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Earth Power

'Exploding Lake' Provides Electricity For Rwanda 102

reillymj writes "There are three known 'exploding lakes' in the world, where volcanic gases build up near the lake bottom until they suddenly fizz over, suffocating people with huge amounts of carbon dioxide. But the lakes also hold methane and one of them, Rwanda's Lake Kivu, is being actively tapped as a source of natural gas to fuel a power plant on the lake's shore. The government hopes that within two years, the plant will be covering a third of the country's needs. By siphoning off the gas, engineers simultaneously defuse a ticking time bomb in the lake and provide power to local communities."
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'Exploding Lake' Provides Electricity For Rwanda

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  • Re:Good idea (Score:4, Interesting)

    by Penguinisto ( 415985 ) on Friday August 20, 2010 @06:01PM (#33319520) Journal

    You're close - in the States, we actually generate power off of the Taco Bell grease traps []...

  • by sznupi ( 719324 ) on Friday August 20, 2010 @06:07PM (#33319596) Homepage

    When the water is brought up in a pipe to syphon out the dissolved CO2, you only need a small initial "push" - afterwards the bubbling of gas forces the flow / gives you a fountain []. Why waste it? Seems like an ideal opportunity for small, simple turbine solutions...

  • Re:This is the stuff (Score:5, Interesting)

    by Anonymous Coward on Friday August 20, 2010 @06:13PM (#33319656)

    I am a chemical engineer from South Africa. We studied this project back in the early 90's, when I worked for the South African national oil and gas exploration company. Economically, it is a no-brainer, as the gas is trivially cheap to exploit. But some corruption, and some genocide, got in the way and so now it has taken 20 years. BTW, the local bottling company wanted the CO2.

  • Re:excuse me... (Score:5, Interesting)

    by sznupi ( 719324 ) on Friday August 20, 2010 @06:13PM (#33319662) Homepage

    It would be released at some point anyway (methane and also dissolved CO2), but in a much less controllable, much less pleasant way [] (lake Kivu is mentioned). By siphoning it out gradually, you can not only deal with the danger, but also get some useful energy as a bonus.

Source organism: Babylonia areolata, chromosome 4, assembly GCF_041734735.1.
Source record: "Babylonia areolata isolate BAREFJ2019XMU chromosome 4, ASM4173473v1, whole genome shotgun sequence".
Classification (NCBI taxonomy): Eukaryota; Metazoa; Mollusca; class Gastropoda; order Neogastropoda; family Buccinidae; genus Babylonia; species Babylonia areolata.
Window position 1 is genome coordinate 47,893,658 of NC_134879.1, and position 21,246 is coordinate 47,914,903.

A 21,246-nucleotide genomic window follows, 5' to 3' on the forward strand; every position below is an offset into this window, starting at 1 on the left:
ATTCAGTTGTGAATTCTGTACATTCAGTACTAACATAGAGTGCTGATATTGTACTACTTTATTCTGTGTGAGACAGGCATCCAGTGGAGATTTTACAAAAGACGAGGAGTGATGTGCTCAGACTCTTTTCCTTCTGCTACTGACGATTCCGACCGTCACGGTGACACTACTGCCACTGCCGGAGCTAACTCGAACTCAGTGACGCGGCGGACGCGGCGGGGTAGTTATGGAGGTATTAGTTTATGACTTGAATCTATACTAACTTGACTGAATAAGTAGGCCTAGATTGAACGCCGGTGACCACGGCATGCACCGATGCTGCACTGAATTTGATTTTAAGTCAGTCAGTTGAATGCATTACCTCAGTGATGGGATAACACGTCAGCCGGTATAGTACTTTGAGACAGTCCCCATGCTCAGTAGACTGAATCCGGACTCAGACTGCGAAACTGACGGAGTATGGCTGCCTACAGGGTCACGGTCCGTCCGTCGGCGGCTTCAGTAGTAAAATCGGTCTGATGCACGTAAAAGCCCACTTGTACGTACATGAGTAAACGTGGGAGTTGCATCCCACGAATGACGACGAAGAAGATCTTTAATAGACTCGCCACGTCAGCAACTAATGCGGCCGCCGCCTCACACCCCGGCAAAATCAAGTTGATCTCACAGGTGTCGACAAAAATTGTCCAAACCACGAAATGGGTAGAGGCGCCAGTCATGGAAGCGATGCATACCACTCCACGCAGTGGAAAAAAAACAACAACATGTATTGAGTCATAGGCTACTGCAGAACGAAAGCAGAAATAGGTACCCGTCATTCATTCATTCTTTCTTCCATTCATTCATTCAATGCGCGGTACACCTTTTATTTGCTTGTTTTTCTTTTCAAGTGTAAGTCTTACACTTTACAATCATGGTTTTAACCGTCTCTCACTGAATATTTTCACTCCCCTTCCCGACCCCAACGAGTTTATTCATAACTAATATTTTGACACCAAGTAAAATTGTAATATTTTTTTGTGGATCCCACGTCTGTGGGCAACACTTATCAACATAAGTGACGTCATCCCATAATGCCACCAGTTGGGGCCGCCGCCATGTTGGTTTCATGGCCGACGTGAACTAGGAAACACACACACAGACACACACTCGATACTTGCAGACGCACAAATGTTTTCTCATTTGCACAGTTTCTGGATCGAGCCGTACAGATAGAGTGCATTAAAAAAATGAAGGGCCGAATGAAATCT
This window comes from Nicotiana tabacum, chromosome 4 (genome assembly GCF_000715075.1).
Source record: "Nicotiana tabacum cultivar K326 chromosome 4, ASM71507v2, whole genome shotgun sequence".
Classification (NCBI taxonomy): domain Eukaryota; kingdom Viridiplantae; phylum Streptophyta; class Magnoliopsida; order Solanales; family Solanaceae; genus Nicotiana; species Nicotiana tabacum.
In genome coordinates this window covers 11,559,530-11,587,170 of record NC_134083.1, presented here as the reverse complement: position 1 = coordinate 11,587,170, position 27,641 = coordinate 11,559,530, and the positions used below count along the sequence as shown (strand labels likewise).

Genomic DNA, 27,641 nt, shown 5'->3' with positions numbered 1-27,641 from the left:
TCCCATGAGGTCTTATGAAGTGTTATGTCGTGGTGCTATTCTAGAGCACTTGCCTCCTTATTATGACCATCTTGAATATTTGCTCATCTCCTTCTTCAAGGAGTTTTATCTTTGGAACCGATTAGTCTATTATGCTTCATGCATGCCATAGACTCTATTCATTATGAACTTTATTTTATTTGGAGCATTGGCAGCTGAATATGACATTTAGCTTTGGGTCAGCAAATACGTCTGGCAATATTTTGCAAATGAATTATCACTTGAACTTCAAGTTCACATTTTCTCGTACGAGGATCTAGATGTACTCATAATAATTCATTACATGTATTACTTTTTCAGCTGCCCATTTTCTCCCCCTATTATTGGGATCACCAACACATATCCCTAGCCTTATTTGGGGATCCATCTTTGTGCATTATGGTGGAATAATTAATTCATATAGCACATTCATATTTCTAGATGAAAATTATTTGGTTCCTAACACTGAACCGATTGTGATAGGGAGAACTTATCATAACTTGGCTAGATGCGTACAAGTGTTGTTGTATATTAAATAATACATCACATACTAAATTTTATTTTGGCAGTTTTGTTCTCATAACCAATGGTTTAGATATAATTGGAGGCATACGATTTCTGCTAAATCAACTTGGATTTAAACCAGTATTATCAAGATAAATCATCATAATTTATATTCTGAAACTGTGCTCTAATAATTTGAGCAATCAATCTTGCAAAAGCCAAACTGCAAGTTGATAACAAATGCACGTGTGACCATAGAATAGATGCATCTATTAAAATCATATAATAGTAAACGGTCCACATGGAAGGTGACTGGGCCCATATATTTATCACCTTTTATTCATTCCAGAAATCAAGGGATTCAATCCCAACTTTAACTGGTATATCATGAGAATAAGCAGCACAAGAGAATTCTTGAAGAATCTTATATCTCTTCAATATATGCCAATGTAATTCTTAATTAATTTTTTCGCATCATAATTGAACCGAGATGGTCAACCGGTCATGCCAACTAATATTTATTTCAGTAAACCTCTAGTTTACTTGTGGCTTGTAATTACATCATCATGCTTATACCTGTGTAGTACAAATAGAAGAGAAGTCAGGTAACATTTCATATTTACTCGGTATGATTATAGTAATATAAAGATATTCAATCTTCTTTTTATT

Also, methane is a much more potent greenhouse gas than CO2, so burning it prior to release actually lessens overall impact.

  • by MRe_nl ( 306212 ) on Friday August 20, 2010 @06:19PM (#33319716)

    quote 1;
    The world's only two other known "exploding lakes", Monoun and Nyos, both in Cameroon, overturned in the 1980s. The clouds of carbon dioxide that burst through from the deep water left about 1,800 people dead from asphyxiation. But Lake Kivu is nearly 2,000 times larger than Lake Nyos, and is in a far more densely populated area. Cindy Ebinger, a professor of earth sciences at the University of Rochester in the US, who co-authored a study earlier this year that described Kivu as possibly "one of the most dangerous lakes in the world", said: "You don't even want to think about the scale of the devastation that could occur."
    quote 2;
    To harvest the methane, heavy water is sucked up through a pipe to the barge, where the liquid and gases are separated. The gas then enters a "scrubber" that separates the methane and carbon dioxide. Ebinger said reducing the overall concentration of gas in the water was a positive move, but warned that more studies were urgently needed to assess the potential environmental impact, especially relating to the unused water and carbon dioxide pumped back into Lake Kivu from the barges.
    quote 3;
    "With so many projects, if you don't understand everything, you can solve one problem and create three more," she said.
    quote 4;
    Regardless, Rwanda is proceeding at great speed".

    Erm, is it just me or is there a lengthy "whatcouldpossiblygowrong" in there, Mrs. Ebinger?

  • by mangu ( 126918 ) on Friday August 20, 2010 @07:02PM (#33320022)

    What struck me in TFA was the scale of the project. 3.6 MW will provide 4% of the whole country's electricity needs.

    To put it into perspective, the largest power plant in the world, Itaipu dam, has a 14000 MW capacity.

  • by LurkerXXX ( 667952 ) on Friday August 20, 2010 @09:15PM (#33320866)

    Don't forget that the chemicals that they are pumping in to break up the rock formation include carcinogens, neurotoxins, and other nasty, nasty chemicals. They 'assume' they will not come back out and contaminate the aquifers. This is a bad, bad practice.

  • Re:This is the stuff (Score:5, Interesting)

    by Cytotoxic ( 245301 ) on Saturday August 21, 2010 @01:56AM (#33321962)

    The takehome for me was the amazing measure of just how small the Rwandan economy is - a single smallish power plant can supply a third of the country's power needs. That's a pretty good measure of how "third" the third world can be. The tiny town of Lake Worth Florida is considering adding 90 MW of capacity to their city run utility's power plant. Compare that with the planned 50MW capacity for the Rwanda plant. Simple math tells me that they plan for 150MW to cover the entire country in two years. Compared with one small town in Florida. And calling Lake Worth a town is generous. It is only a couple of miles long and wide - really more of a suburb of West Palm Beach. Which is sad in its own right - a suburb of a suburb of somebody's second home. (West Palm Beach services Palm Beach, where all of the rich folks have their second or third homes).

"How many teamsters does it take to screw in a light bulb?" "FIFTEEN!! YOU GOT A PROBLEM WITH THAT?"